Why naming the right trustee is critical

The success of your estate plan may depend on who's left in charge.

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Key takeaways

  • Serving as trustee is a fiduciary responsibility that may require access to tax, investment, accounting, and legal expertise.
  • You may want a corporate trustee who can serve as the sole trustee of a trust or work with a co-trustee, perhaps a trusted family member.
  • To make a wise choice, it is critical to understand the trustee's fiduciary responsibilities.

If you plan to leave significant assets to your loved ones, you've likely considered the benefits of using a trust. But have you thought about who you want to manage that trust when you can no longer do so? Choosing a trustee is a decision that could have major implications for your financial legacy.

Serving as trustee is more than an honor to be bestowed on a trusted friend or family member—it's a fiduciary responsibility that may require access to tax, investment, accounting, and legal expertise. Indeed, the responsibility is so great that many attorneys advise that even if you serve as your own trustee during your working years (when you are young and can maintain control over your assets in a revocable trust), it is advisable to consider naming a successor trustee in case you decide to hand over the responsibility to someone else as you age or if you become incapacitated.

If you are nearing retirement or you no longer want total responsibility for the management of the trust, you may want to consider working with a corporate trustee: that is, a trust company or bank trust department. Working with a corporate trustee can help ensure that the trustee will make appropriate decisions after you pass away.

If you wish to take advantage of the services of a corporate trustee but still want to be involved, you could consider being co-trustees. Developing a working relationship with a corporate trustee provides an opportunity for the trustee to become familiar with your trust documentation, your objectives, and your beneficiaries’ needs and personalities. This also gives you the chance to offer guidance and input and to observe how the trustee might perform in your absence.

"As you enter retirement and face potential health issues, you may want to consider handing over the reins to a professional or a corporate trustee who possesses the skill and experience to act on your behalf," says Andrew Hamil, head of Fidelity Personal Trust Company. Choosing a successor requires consideration of both personal and technical factors. As you weigh this decision, be sure to consider the following:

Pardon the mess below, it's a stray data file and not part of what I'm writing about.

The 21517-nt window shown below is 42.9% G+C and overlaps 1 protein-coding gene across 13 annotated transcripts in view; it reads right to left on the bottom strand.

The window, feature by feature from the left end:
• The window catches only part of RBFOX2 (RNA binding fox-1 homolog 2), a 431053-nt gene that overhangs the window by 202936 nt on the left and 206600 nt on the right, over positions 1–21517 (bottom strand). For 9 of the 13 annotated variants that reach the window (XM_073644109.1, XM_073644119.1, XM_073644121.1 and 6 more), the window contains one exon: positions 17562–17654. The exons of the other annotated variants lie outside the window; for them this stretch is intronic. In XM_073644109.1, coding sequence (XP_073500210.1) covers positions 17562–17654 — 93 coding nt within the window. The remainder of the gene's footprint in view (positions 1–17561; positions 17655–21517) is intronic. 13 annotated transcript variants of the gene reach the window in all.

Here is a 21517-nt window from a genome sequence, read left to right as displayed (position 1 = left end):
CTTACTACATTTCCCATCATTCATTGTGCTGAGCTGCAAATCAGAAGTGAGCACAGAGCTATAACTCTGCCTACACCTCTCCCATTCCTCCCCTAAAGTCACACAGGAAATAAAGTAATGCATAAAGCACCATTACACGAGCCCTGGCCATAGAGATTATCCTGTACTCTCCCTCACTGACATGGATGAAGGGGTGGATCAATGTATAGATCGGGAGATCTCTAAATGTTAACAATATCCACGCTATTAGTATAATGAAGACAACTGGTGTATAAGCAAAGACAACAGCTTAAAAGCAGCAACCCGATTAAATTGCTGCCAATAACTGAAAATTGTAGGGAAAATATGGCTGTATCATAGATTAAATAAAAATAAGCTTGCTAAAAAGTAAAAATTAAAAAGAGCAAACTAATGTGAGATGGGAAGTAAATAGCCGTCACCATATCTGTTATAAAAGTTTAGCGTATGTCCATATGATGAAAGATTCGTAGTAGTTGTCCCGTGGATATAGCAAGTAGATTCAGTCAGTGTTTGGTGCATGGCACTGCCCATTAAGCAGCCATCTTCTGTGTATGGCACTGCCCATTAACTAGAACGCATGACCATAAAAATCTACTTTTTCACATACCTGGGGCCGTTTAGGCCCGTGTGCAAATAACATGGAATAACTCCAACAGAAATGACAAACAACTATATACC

The trustee's duties

The trustee's first responsibility is to work with the trust beneficiaries to carry out the terms of the trust. The trustee must fulfill several duties during this process, each of which requires both financial expertise and personal knowledge of the grantor's values. These trust duties generally fall into the following 3 broad categories:

1. Recordkeeping. The trustee is responsible for maintaining the books and records of the trust throughout its life, which may stretch across several generations. This ongoing task involves the fiduciary responsibility of taking care of the assets in the best interest of the beneficiaries with respect to decisions regarding the investment and management of the assets within the trust. To this end, the trustee must have specific recordkeeping skills, including:

  • Allocating between principal and income. The trustee may hire a financial services firm to keep track of assets. But it is ultimately the trustee's responsibility to make sure that payments made from the trust's principal and income streams are properly carried out and recorded. This task can be legally complex. For instance, some beneficiaries may be eligible to receive trust income only, while others may be able to receive only payments from principal. Moreover, rules about how assets may enter and leave a trust vary from state to state. This means that the trustee may need to possess the expertise to provide legal oversight on transactions in several jurisdictions.
  • Tax preparation. The trustee is responsible for making sure the trust's tax returns are prepared and filed in a timely manner, which includes making any necessary tax payments. Like individuals, trusts can be audited; therefore, the trustee must be conversant in both federal and state tax laws as they pertain to trusts, or must hire a tax professional who has these skills.

2. Trust administration. The trustee's most challenging responsibility, both personally and technically, involves administering the terms of the trust. Most critically, the trustee must balance the needs of current beneficiaries with those of any future beneficiaries, such as minors or unborn children. On a day-to-day basis, the trustee must review beneficiaries' requests for funds and decide when to approve or deny distributions.

Distribution decisions rest on the trustee's interpretation of the trust’s terms, which may not be black and white. Say, for example, that the trust stipulates it will cover education expenses for the trust's beneficiaries. College tuition would likely qualify under that umbrella, but what about books, room and board, or travel abroad?

"Say your sister wants the trust to pay for her kids to spend one of their undergraduate years abroad," says Hamil. "But your brother, who is your trustee, denies the request because his kids intend to stay in the United States. Debates about whether one beneficiary is invading a trust at the expense of the others can tear families apart."